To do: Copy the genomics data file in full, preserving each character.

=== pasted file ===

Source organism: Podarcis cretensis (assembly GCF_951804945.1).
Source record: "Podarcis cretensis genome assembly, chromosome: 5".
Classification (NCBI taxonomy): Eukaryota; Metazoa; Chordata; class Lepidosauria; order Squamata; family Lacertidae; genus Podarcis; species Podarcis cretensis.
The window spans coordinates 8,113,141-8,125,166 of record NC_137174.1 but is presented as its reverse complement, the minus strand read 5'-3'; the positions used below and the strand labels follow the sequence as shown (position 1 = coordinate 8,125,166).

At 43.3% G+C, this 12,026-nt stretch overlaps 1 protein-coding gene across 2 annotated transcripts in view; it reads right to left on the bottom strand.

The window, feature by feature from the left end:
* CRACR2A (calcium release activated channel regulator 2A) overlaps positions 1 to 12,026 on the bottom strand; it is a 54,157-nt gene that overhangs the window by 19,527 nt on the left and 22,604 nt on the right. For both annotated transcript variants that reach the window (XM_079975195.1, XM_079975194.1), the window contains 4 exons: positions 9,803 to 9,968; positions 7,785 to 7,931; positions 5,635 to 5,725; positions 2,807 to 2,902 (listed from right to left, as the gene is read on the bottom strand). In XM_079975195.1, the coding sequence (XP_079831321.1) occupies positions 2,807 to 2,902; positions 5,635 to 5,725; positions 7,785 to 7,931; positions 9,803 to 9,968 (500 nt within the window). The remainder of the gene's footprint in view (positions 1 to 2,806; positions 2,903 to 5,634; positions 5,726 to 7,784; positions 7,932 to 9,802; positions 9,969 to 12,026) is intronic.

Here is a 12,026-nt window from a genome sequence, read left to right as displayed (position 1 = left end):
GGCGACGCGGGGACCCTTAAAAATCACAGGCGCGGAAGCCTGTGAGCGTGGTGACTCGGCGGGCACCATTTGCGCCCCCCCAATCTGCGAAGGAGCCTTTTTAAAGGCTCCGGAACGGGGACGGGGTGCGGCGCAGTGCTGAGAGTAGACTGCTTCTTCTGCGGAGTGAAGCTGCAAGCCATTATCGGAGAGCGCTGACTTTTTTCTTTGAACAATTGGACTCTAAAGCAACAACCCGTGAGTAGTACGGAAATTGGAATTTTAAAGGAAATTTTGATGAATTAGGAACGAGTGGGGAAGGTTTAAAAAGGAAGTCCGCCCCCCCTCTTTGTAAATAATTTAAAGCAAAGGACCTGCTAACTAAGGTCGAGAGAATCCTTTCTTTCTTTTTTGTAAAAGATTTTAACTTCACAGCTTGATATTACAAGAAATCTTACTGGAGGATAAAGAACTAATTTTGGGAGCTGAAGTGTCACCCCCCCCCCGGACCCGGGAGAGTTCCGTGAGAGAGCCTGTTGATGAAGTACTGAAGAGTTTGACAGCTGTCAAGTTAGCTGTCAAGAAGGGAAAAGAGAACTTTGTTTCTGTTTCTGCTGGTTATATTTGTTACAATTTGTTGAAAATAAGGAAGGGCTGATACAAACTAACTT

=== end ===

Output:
Source organism: Podarcis cretensis (assembly GCF_951804945.1).
Source record: "Podarcis cretensis genome assembly, chromosome: 5".
Classification (NCBI taxonomy): Eukaryota; Metazoa; Chordata; class Lepidosauria; order Squamata; family Lacertidae; genus Podarcis; species Podarcis cretensis.
The window spans coordinates 8,113,141-8,125,166 of record NC_137174.1 but is presented as its reverse complement, the minus strand read 5'-3'; the positions used below and the strand labels follow the sequence as shown (position 1 = coordinate 8,125,166).

At 43.3% G+C, this 12,026-nt stretch overlaps 1 protein-coding gene across 2 annotated transcripts in view; it reads right to left on the bottom strand.

The window, feature by feature from the left end:
* CRACR2A (calcium release activated channel regulator 2A) overlaps positions 1 to 12,026 on the bottom strand; it is a 54,157-nt gene that overhangs the window by 19,527 nt on the left and 22,604 nt on the right. For both annotated transcript variants that reach the window (XM_079975195.1, XM_079975194.1), the window contains 4 exons: positions 9,803 to 9,968; positions 7,785 to 7,931; positions 5,635 to 5,725; positions 2,807 to 2,902 (listed from right to left, as the gene is read on the bottom strand). In XM_079975195.1, the coding sequence (XP_079831321.1) occupies positions 2,807 to 2,902; positions 5,635 to 5,725; positions 7,785 to 7,931; positions 9,803 to 9,968 (500 nt within the window). The remainder of the gene's footprint in view (positions 1 to 2,806; positions 2,903 to 5,634; positions 5,726 to 7,784; positions 7,932 to 9,802; positions 9,969 to 12,026) is intronic.

Here is a 12,026-nt window from a genome sequence, read left to right as displayed (position 1 = left end):
GGCGACGCGGGGACCCTTAAAAATCACAGGCGCGGAAGCCTGTGAGCGTGGTGACTCGGCGGGCACCATTTGCGCCCCCCCAATCTGCGAAGGAGCCTTTTTAAAGGCTCCGGAACGGGGACGGGGTGCGGCGCAGTGCTGAGAGTAGACTGCTTCTTCTGCGGAGTGAAGCTGCAAGCCATTATCGGAGAGCGCTGACTTTTTTCTTTGAACAATTGGACTCTAAAGCAACAACCCGTGAGTAGTACGGAAATTGGAATTTTAAAGGAAATTTTGATGAATTAGGAACGAGTGGGGAAGGTTTAAAAAGGAAGTCCGCCCCCCCTCTTTGTAAATAATTTAAAGCAAAGGACCTGCTAACTAAGGTCGAGAGAATCCTTTCTTTCTTTTTTGTAAAAGATTTTAACTTCACAGCTTGATATTACAAGAAATCTTACTGGAGGATAAAGAACTAATTTTGGGAGCTGAAGTGTCACCCCCCCCCCGGACCCGGGAGAGTTCCGTGAGAGAGCCTGTTGATGAAGTACTGAAGAGTTTGACAGCTGTCAAGTTAGCTGTCAAGAAGGGAAAAGAGAACTTTGTTTCTGTTTCTGCTGGTTATATTTGTTACAATTTGTTGAAAATAAGGAAGGGCTGATACAAACTAACTT